Over the weekend, I saw Ghostbusters. I loved it, but I’m not here to review it. Obviously one of the things that everyone has talked about is the female cast. There’s been a lot of backlash against it, and a lot of people defending the choice, and a plenty saying it shouldn’t matter. But honestly, I think it does matter, and I’m all in favor of it. In fact, I want to see more women-dominated reboots of previously male-dominated properties.
Here’s the thing: We need more movies with woman-led casts, and that makes a movie like this even more exciting, but there’s more to it than that. Changing up the cast automatically gives the movie a freshness it wouldn’t have had with men.
In this episode, Detective Jesse Reese (Shemar Moore) gets a new partner with a sinister agenda, both Barbara Gordon (Dina Meyer) and Helena Kyle (Ashley Scott) face roadblocks in their respective romantic relationships, Harley Quinn takes an episode off, and we find out that the show's producers apparently had difficulty determining the difference between DC's metahumans and Marvel's mutants. "Prey For The Hunter" originally aired on October 23 of 2002, and was written by Edward Kitsis, Adam Horowitz, Adam Armus and Kay Foster and was directed by Chris Long.
AMC’s Preacher follows small-town Texas pastor Jesse Custer, his former partner-in-crime Tulip, and a foul-mouthed Irish vampire named Cassidy as they attempt to find God in a godless world. Matt Wilson, a devotee of the Vertigo comic series by Garth Ennis and Steve Dillon, and Elle Collins, a returning parishioner with a dose of skepticism, are checking in to see what they find on the dusty trail in ComicsAlliance’s new recap series, Gospel Truth. This week, Matt Wilson is away on sabbatical, so we've invited veteran Comics Alliance recapper Chris Haley to take a pew. And he's jumping in cold with his very first episode!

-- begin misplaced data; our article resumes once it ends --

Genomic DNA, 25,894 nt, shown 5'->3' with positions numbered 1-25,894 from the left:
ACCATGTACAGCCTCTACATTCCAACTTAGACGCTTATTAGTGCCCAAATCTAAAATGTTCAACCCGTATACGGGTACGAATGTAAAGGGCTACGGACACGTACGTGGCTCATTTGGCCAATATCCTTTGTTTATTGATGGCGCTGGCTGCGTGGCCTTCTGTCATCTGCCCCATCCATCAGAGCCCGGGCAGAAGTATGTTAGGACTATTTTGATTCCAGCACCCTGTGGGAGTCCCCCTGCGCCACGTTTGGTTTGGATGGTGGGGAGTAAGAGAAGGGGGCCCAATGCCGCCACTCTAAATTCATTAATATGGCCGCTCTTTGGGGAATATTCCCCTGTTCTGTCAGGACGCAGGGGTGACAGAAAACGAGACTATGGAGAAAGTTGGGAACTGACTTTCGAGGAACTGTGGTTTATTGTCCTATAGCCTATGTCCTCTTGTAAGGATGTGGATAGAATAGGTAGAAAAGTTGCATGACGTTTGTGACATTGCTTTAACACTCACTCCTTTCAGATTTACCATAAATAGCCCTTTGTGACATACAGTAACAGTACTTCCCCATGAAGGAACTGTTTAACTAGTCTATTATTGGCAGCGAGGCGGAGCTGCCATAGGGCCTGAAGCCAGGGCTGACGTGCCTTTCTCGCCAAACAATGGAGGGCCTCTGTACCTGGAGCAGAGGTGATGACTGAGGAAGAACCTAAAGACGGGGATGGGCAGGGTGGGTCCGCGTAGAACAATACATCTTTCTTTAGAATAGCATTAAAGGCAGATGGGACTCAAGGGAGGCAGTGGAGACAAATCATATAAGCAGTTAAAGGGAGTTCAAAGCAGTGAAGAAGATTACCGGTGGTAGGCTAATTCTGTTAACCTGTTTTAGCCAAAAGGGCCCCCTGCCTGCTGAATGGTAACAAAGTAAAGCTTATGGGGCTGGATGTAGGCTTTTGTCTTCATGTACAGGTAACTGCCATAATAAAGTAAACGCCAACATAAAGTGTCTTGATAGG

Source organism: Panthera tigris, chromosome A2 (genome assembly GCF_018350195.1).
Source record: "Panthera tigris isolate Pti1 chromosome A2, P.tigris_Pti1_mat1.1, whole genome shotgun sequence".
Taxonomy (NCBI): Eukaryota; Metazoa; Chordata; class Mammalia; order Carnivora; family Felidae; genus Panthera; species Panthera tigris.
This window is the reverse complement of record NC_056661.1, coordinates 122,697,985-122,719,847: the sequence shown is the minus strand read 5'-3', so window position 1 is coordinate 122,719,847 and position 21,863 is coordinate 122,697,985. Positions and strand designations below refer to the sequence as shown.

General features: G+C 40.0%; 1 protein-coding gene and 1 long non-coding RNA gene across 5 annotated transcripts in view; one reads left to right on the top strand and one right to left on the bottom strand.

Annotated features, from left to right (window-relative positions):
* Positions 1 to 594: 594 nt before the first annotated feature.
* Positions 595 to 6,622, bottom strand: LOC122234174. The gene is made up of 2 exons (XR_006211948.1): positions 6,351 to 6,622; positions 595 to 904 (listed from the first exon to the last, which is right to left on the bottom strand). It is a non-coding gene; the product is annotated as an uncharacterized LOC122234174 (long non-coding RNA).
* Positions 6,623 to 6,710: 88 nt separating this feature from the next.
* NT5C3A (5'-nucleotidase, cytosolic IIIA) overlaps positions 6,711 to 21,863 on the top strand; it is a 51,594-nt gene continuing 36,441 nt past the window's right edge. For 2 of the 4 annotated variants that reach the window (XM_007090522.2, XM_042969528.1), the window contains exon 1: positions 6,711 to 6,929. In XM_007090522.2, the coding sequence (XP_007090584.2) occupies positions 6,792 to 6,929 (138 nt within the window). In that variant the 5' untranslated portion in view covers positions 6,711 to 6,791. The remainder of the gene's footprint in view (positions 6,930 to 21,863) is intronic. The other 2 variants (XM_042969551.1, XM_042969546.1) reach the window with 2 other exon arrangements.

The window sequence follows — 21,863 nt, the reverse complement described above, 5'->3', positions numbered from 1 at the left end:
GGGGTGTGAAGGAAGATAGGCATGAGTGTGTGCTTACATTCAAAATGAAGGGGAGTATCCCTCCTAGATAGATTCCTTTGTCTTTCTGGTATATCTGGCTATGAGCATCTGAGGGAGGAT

In this week’s “El Valero,” Quincannon makes an attack on Jesse’s church, Jesse attempts to rid himself of his powers, and Tulip gets a dog. The episode was directed by Kate Dennis and written by Olivia Default.
Welcome to Cast Party, the feature that imagines a world with even more live action comic book adaptations than we currently have, and comes up with arguably the best casting suggestions you’re ever going to find for the movies and shows we wish could exist. This week I'm turning my attention to one of Marvel's most interesting current team books, The Ultimates, by Al Ewing and Kenneth Rocafort.
The current volume of New Avengers is a comic that I’d generally recommend in a heartbeat. Al Ewing’s cross-title examination of what it means to be an Avenger and a superhero in books like this, Mighty Avengers and The Ultimates have been some of favorites of the past few years. However, since the launch of the volume last year there has been one consistent problem with the book that hasn’t been addressed, and that is the continued whitewashing of Roberto da Costa AKA Sunspot.
Wonder Woman #2 is the first chapter of "Year One" by Greg Rucka and Nicola Scott, with colors Romulo Fajardo Jr. The whole issue alternates between scenes of a young Diana living on Themyscira and a young Steve Trevor in the military, leading up to the famous moment when they meet. But we learn a lot more about their lives before we get there, and that's led to a particularly strong fan reaction to Diana's life among the Amazons.